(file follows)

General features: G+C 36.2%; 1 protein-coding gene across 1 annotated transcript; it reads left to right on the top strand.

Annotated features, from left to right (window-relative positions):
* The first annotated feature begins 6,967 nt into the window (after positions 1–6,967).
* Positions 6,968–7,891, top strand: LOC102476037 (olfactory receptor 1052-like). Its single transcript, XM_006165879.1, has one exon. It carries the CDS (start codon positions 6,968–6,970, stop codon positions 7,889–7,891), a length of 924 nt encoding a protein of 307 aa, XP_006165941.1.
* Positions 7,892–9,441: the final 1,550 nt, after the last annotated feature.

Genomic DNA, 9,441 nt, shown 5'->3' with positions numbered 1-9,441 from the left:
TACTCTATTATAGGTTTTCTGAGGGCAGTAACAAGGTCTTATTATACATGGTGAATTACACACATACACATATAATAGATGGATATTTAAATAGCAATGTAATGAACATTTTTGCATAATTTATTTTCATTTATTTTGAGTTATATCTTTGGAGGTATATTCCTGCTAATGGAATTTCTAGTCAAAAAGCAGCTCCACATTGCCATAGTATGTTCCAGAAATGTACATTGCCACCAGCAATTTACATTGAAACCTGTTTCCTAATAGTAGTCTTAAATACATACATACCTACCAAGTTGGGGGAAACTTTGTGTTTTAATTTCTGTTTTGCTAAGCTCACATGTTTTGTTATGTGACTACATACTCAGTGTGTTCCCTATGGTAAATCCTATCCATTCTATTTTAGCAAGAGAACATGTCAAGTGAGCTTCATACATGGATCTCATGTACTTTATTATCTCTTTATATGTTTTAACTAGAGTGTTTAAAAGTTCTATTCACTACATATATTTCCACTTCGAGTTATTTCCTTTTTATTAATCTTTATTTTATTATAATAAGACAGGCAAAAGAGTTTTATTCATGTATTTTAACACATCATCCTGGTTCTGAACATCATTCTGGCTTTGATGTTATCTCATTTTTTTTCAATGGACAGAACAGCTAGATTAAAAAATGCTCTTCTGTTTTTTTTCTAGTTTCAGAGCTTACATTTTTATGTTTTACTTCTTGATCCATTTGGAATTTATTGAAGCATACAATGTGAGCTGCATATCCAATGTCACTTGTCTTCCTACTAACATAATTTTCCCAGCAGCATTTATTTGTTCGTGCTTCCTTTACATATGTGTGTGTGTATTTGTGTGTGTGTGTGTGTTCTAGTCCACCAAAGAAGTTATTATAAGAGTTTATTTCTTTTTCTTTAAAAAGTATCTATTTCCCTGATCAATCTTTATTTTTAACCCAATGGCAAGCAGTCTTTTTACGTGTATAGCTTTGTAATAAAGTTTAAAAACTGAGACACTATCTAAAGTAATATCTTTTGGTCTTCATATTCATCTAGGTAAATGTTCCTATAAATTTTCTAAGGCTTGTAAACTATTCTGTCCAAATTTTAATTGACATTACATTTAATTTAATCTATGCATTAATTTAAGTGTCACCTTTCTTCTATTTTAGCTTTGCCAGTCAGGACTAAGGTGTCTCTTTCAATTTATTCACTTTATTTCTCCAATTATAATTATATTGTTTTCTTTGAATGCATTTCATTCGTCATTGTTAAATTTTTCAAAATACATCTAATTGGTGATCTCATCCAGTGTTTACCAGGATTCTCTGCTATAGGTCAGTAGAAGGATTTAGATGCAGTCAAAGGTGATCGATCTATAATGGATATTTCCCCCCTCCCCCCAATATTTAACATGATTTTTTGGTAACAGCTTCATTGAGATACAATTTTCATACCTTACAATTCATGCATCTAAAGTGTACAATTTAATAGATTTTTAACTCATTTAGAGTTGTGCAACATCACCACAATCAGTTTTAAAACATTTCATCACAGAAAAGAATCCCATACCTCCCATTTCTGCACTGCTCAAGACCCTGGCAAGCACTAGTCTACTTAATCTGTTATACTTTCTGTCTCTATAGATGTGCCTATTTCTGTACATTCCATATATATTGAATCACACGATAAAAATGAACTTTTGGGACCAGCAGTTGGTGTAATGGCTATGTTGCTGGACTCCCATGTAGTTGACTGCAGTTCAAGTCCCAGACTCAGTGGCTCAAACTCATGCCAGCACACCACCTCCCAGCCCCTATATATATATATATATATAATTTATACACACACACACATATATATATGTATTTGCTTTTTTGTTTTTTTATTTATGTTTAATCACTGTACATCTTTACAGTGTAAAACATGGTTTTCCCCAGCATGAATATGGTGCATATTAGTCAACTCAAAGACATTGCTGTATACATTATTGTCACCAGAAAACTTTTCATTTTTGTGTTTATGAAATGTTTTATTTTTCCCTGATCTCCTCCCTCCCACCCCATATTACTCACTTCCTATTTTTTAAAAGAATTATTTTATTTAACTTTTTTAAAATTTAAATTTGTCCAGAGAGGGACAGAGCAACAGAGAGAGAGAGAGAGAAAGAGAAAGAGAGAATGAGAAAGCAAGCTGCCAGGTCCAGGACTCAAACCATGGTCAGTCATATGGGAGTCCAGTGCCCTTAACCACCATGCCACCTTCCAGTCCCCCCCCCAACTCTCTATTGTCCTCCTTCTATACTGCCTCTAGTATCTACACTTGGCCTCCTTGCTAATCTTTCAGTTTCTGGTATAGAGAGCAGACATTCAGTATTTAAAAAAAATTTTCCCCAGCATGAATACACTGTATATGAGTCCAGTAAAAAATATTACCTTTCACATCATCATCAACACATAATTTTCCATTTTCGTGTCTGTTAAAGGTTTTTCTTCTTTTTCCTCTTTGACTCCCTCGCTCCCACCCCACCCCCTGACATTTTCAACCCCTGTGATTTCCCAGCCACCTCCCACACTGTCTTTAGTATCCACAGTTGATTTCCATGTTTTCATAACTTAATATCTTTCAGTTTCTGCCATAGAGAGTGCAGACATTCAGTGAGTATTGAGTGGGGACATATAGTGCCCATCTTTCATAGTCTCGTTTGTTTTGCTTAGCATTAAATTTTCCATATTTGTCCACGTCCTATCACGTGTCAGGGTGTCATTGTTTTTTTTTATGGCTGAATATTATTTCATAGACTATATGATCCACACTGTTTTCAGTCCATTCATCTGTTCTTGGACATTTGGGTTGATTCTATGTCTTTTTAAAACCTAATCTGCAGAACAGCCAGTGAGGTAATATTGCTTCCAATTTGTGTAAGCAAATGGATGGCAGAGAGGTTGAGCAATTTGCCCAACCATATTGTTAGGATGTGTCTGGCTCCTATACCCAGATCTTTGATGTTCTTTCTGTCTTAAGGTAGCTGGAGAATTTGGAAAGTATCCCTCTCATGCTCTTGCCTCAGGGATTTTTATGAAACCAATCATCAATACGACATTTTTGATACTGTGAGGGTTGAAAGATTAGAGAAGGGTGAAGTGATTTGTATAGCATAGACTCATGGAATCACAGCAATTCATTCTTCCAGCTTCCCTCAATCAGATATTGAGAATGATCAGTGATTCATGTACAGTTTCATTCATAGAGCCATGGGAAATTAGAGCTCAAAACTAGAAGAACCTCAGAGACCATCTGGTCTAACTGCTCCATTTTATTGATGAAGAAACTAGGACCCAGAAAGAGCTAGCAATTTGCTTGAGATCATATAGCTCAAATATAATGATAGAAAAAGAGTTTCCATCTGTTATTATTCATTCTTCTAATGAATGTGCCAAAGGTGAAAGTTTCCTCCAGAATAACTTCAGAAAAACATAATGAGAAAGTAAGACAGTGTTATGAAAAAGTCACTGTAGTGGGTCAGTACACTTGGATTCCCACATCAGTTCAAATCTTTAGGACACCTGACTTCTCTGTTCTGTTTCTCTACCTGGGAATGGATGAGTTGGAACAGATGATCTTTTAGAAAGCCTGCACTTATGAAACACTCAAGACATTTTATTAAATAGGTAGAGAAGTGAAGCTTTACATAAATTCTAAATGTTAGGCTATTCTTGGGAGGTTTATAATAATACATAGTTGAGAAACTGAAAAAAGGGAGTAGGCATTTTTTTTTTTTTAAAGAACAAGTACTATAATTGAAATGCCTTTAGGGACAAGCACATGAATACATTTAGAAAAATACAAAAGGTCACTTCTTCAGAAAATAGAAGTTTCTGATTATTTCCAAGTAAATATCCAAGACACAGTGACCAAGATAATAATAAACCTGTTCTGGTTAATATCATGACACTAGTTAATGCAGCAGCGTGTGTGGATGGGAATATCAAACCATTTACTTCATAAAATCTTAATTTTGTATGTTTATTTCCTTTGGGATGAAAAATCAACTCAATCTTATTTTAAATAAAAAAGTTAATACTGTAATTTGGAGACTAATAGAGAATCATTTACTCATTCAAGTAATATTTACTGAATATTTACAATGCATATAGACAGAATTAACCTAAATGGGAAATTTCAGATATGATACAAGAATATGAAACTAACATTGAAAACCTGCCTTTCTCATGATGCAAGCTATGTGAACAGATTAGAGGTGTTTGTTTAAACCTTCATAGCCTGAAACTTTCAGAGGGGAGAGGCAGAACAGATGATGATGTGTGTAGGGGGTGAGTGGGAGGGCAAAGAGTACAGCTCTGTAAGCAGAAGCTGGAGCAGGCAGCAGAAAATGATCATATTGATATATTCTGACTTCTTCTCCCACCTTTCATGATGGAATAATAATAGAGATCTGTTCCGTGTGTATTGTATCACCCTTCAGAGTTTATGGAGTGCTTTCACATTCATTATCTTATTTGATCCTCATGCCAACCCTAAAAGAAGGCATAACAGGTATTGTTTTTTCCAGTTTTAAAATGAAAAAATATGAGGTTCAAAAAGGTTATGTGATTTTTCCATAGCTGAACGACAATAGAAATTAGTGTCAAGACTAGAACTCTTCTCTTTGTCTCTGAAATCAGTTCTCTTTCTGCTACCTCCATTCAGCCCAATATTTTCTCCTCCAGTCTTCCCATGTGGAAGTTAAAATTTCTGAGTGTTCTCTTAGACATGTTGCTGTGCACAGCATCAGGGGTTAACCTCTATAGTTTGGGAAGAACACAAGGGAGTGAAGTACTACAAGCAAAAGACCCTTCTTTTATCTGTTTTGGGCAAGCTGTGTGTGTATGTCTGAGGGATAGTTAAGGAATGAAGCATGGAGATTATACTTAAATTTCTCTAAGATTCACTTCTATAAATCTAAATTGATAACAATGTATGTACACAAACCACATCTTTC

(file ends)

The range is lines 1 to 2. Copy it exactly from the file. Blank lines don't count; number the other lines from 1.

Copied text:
General features: G+C 36.2%; 1 protein-coding gene across 1 annotated transcript; it reads left to right on the top strand.

Annotated features, from left to right (window-relative positions):